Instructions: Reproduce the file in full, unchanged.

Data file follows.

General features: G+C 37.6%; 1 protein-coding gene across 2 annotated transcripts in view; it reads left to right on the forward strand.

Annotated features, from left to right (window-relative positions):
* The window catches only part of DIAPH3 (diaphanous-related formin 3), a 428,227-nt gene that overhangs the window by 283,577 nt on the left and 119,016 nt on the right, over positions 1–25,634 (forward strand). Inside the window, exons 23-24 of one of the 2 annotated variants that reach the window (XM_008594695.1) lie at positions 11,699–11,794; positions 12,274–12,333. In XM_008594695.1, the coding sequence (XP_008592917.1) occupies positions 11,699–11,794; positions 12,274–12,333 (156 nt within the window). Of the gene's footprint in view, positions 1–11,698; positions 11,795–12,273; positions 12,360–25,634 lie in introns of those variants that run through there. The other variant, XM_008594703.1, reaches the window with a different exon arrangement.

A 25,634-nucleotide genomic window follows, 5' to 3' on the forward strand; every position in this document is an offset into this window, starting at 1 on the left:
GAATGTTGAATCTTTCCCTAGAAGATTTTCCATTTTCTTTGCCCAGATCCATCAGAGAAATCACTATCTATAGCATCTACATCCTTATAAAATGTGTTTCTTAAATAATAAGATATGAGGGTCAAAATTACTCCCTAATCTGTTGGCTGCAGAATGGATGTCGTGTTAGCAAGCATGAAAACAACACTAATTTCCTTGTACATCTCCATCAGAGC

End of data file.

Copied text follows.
General features: G+C 37.6%; 1 protein-coding gene across 2 annotated transcripts in view; it reads left to right on the forward strand.

Annotated features, from left to right (window-relative positions):
* The window catches only part of DIAPH3 (diaphanous-related formin 3), a 428,227-nt gene that overhangs the window by 283,577 nt on the left and 119,016 nt on the right, over positions 1–25,634 (forward strand). Inside the window, exons 23-24 of one of the 2 annotated variants that reach the window (XM_008594695.1) lie at positions 11,699–11,794; positions 12,274–12,333. In XM_008594695.1, the coding sequence (XP_008592917.1) occupies positions 11,699–11,794; positions 12,274–12,333 (156 nt within the window). Of the gene's footprint in view, positions 1–11,698; positions 11,795–12,273; positions 12,360–25,634 lie in introns of those variants that run through there. The other variant, XM_008594703.1, reaches the window with a different exon arrangement.

A 25,634-nucleotide genomic window follows, 5' to 3' on the forward strand; every position in this document is an offset into this window, starting at 1 on the left:
GAATGTTGAATCTTTCCCTAGAAGATTTTCCATTTTCTTTGCCCAGATCCATCAGAGAAATCACTATCTATAGCATCTACATCCTTATAAAATGTGTTTCTTAAATAATAAGATATGAGGGTCAAAATTACTCCCTAATCTGTTGGCTGCAGAATGGATGTCGTGTTAGCAAGCATGAAAACAACACTAATTTCCTTGTACATCTCCATCAGAGC